In John Milton’s classic epic poem Paradise Lost, Satan and his host are cast from heaven for their rebellion. Yet even in the face of such conditions, Satan remains resistant to God, declaring: “Better to reign in Hell, than serve in Heav’n”.
Even in Jesus’ day some, like Milton’s Satan, refused to bow to the lordship of Christ. Three times in our chapter, the Pharisees resisted Jesus and rejected His claims. In verses 1 to 14, they applied a legalistic attitude to Scripture and resisted Jesus’ actions of eating and healing on the Sabbath. They would rather follow their own rules than yield to the “Lord of the Sabbath” Himself (v. 8). Jesus was none other than the servant figure promised in Isaiah, but because of their resistance, Jesus “withdrew from that place” (v. 15).
Later, in verses 22 to 32, they attributed to Satan what God’s Spirit was accomplishing through Jesus. Rather than recognize the work of God’s in-breaking kingdom, they blasphemed against God and rejected the work of Christ. Finally, in verses 38 to 42 the Pharisees disguised their opposition to Jesus by demanding miraculous signs. One greater than Jonah or Solomon had arrived, but they remained incredulous.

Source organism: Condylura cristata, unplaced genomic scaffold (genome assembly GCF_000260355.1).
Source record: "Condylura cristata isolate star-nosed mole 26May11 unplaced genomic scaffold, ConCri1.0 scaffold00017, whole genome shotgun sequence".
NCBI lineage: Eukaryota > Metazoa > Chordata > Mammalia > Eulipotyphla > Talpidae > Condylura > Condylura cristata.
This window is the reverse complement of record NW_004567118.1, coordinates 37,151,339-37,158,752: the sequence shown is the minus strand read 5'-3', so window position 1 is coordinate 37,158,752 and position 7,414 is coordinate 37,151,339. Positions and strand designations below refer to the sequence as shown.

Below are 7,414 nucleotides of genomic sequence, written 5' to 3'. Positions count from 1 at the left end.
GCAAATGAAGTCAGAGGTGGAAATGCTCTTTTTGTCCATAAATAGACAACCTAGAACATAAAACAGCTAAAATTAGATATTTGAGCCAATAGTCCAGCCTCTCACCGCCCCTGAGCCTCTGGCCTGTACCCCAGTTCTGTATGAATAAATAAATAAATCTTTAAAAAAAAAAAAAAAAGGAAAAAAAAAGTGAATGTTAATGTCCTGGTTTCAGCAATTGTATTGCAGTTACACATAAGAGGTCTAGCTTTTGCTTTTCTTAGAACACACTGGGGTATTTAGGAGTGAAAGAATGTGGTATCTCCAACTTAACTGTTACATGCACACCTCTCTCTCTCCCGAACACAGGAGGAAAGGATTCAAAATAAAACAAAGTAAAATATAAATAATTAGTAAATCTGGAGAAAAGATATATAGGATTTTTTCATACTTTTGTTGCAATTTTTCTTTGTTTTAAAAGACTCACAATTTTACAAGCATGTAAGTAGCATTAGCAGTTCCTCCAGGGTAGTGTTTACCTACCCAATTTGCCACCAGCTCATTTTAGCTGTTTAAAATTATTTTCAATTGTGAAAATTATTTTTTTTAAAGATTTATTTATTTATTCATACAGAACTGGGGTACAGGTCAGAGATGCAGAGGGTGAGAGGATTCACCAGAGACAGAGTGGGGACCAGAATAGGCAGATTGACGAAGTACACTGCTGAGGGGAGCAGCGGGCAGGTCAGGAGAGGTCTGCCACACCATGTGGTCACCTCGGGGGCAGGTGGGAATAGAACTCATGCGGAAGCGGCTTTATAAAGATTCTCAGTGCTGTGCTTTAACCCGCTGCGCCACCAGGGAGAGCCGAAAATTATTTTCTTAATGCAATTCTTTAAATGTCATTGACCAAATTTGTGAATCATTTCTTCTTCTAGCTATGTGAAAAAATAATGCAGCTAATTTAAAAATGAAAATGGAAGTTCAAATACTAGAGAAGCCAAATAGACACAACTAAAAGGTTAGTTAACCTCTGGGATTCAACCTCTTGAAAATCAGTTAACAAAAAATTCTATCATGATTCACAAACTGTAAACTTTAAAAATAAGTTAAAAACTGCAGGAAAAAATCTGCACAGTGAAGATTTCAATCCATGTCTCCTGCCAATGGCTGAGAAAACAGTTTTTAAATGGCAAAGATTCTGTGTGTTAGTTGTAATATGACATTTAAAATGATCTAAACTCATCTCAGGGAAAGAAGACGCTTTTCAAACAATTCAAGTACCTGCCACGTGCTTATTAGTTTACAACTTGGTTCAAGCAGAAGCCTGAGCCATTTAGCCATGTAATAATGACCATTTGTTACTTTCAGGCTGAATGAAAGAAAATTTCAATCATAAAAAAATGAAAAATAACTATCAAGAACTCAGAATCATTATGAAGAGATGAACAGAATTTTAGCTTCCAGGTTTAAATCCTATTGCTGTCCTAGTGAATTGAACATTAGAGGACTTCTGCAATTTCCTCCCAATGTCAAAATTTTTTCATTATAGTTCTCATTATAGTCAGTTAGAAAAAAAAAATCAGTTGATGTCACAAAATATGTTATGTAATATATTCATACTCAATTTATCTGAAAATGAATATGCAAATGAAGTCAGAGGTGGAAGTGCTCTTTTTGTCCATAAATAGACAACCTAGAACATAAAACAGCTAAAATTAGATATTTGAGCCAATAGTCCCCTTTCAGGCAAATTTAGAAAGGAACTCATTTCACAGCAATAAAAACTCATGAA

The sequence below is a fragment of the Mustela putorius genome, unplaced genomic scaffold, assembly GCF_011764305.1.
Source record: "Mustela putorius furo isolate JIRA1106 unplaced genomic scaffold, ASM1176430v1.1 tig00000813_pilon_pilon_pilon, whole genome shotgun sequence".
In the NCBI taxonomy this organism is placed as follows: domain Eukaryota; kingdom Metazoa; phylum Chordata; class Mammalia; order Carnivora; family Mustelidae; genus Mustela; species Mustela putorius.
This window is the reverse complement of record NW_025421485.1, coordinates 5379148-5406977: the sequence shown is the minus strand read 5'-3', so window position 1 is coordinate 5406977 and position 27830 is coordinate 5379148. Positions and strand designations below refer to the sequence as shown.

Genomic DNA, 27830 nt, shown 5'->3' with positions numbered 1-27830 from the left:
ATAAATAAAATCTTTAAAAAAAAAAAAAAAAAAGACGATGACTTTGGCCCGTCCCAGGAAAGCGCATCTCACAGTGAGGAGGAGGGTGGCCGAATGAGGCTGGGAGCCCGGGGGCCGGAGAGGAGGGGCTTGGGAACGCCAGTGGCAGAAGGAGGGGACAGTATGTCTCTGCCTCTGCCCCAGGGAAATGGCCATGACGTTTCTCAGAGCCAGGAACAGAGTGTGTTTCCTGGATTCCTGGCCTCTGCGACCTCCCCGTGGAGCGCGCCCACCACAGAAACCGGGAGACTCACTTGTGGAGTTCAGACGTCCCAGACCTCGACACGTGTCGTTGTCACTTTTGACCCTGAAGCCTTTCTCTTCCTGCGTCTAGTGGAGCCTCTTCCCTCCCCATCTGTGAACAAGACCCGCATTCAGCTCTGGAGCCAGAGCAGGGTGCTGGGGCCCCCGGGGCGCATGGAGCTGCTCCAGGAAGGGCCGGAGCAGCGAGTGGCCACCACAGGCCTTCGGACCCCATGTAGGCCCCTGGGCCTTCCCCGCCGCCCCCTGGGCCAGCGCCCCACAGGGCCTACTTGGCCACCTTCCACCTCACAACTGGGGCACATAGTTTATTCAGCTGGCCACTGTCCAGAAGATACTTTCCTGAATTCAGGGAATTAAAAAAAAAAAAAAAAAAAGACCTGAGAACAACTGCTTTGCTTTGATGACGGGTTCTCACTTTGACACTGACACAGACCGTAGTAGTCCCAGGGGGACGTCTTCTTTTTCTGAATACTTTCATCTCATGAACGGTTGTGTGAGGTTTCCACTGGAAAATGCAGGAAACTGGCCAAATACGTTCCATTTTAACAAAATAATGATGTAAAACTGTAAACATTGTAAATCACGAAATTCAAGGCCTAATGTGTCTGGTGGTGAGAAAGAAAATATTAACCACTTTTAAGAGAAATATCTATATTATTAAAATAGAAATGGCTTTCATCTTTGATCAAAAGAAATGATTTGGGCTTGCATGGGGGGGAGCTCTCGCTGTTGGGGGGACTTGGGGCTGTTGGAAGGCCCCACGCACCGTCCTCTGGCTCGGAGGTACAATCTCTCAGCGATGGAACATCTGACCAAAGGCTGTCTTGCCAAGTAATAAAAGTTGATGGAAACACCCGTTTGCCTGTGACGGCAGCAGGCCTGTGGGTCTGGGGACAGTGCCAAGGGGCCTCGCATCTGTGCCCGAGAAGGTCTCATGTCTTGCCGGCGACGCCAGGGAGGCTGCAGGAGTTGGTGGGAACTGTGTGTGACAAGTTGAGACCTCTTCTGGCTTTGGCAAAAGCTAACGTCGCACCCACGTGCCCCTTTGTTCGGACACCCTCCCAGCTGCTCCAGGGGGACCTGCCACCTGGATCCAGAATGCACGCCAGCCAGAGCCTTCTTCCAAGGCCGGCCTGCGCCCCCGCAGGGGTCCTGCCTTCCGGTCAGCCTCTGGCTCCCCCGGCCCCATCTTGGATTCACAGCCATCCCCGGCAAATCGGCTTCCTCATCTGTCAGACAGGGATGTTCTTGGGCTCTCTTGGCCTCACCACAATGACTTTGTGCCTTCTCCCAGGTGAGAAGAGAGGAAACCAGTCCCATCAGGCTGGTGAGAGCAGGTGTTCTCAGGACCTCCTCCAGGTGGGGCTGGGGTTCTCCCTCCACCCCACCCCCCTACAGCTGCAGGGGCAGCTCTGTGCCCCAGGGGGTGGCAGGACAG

Why did the Pharisees so vehemently resist Jesus? Scripture explains: their outward resistance reflected the inner condition of their hearts, “for the mouth speaks . . . what the heart is full of” (v. 34). More concerned with their own legalism and ideas about what God’s Messiah should look like, they outwardly appeared “swept clean and put in order” (v. 44). But in reality they had rejected Christ and His Spirit, opening themselves to future spiritual attack and blindness. Jesus’ final words about His true family teach us that it is possible to be externally religious yet remain outside God’s kingdom.